Patterico's Pontifications

5/20/2010

No, Scalia Does Not Truly Believe in Looking to Intent, Even in Construing Administrative Law Statutes

Filed under: General — Patterico @ 9:33 pm

Recently, a commenter quoted this passage as alleged evidence that Scalia supposedly cares deeply about legislative intent:

In my view, the theoretical justification for Chevron is no different from the theoretical justification for those pre-Chevron cases that sometimes deferred to agency legal determinations. As the D.C. Circuit, quoting the First Circuit, expressed it: “The extent to which courts should defer to agency interpretations of law is ultimately ‘a function of Congress’ intent on the subject as revealed in the particular statutory scheme at issue.”” [footnote] An ambiguity in a statute committed to agency implementation can be attributed to either of two congressional desires: (1) Congress intended a particular result, but was not clear about it; or (2) Congress had no particular intent on the subject, but meant to leave its resolution to the agency. When the former is the case, what we have is genuinely a question of law, properly to be resolved by the courts. When the latter is the case, what we have is the conferral of discretion upon the agency, and the only question of law presented to the courts is whether the agency has acted within the scope of its discretion— i.e., whether its resolution of the ambiguity is reasonable. As I read the history of developments in this field, the pre-Chevron decisions sought to choose between (1) and (2) on a statute-by-statute basis. Hence the relevance of such frequently mentioned factors as the degree of the agency’s expertise, the complexity of the question at issue, and the existence of rulemaking authority within the agency. All these factors make an intent to confer discretion upon the agency more likely. Chevron, however, if it is to be believed, replaced this statute-by-statute evaluation (which was assuredly a font of uncertainty and litigation) with an across-the-board presumption that, in the case of ambiguity, agency discretion is meant.

In an e-mail exchange, I asked the commenter to send along the full text of Scalia’s article, which he graciously agreed to do. I’m glad he did, because the very next paragraph after the above quoted passage makes it clear that Scalia was merely describing the state of precedent, and was not expressing his agreement with it:

It is beyond the scope of these remarks to defend that presumption (I was not on the Court, after all, when Chevron was decided). Surely, however, it is a more rational presumption today than it would have been thirty years ago — which explains the change in the law. Broad delegation to the Executive is the hallmark of the modern administrative state; agency rulemaking powers are the rule rather than, as they once were, the exception; and as the sheer number of modern departments and agencies suggests, we are awash in agency “expertise.” If the Chevron rule is not a 100% accurate estimation of modern congressional intent, the prior case-by-case evaluation was not so either — and was becoming less and less so, as the sheer volume of modern dockets made it less and less possible for the Supreme Court to police diverse application of an ineffable rule. And to tell the truth, the quest for the “genuine” legislative intent is probably a wild-goose chase anyway. In the vast majority of cases I expect that Congress neither (1) intended a single result, nor (2) meant to confer discretion upon the agency, but rather (3) didn’t think about the matter at all. [If this argument sounds familiar, it should — it is explicitly the same one I have made against applying “intentionalism” to statutory interpretation. — P] If I am correct in that, then any rule adopted in this field represents merely a fictional, presumed intent, and operates principally as a background rule of law against which Congress can legislate.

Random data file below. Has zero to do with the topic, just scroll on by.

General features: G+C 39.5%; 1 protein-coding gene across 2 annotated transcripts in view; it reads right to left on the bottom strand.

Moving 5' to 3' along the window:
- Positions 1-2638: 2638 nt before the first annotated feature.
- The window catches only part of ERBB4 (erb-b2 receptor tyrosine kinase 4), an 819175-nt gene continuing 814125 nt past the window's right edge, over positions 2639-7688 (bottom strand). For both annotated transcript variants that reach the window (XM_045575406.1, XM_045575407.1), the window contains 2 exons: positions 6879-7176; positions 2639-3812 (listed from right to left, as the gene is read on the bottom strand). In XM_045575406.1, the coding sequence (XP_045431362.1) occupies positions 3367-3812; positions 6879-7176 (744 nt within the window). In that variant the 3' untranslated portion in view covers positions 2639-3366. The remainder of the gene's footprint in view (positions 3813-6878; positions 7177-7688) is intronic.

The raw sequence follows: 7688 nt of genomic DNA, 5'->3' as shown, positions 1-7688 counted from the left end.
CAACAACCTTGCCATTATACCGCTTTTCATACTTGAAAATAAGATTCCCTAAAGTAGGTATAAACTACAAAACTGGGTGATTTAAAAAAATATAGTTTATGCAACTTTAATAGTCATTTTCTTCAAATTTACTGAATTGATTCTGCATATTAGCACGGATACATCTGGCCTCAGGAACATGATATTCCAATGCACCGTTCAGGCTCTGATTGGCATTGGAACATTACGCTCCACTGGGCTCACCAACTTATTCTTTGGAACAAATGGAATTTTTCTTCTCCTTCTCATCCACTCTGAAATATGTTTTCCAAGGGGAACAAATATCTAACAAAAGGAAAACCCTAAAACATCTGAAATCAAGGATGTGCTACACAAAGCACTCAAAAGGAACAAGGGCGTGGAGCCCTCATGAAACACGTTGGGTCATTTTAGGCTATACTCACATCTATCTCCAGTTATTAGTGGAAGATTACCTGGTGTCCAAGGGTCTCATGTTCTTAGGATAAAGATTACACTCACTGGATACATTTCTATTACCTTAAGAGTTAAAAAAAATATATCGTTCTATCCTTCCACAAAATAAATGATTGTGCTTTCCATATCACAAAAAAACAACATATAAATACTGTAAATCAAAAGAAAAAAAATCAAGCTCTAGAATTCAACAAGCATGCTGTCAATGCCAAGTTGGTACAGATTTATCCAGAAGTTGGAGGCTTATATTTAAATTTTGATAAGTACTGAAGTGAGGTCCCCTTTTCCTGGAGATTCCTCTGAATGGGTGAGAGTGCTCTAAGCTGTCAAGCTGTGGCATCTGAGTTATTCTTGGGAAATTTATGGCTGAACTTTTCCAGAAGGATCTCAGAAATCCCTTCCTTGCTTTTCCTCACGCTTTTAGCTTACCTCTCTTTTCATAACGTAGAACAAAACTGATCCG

Incidentally, the commenter went to Protein Wisdom and claimed I had banned him after he had quoted this passage — which I had not done. It was roundly declared in comments there that the commenter had done research that destroyed my position; that I had banned him to squelch his devastating evidence; and that this was proof of what a dishonorable person I supposedly am.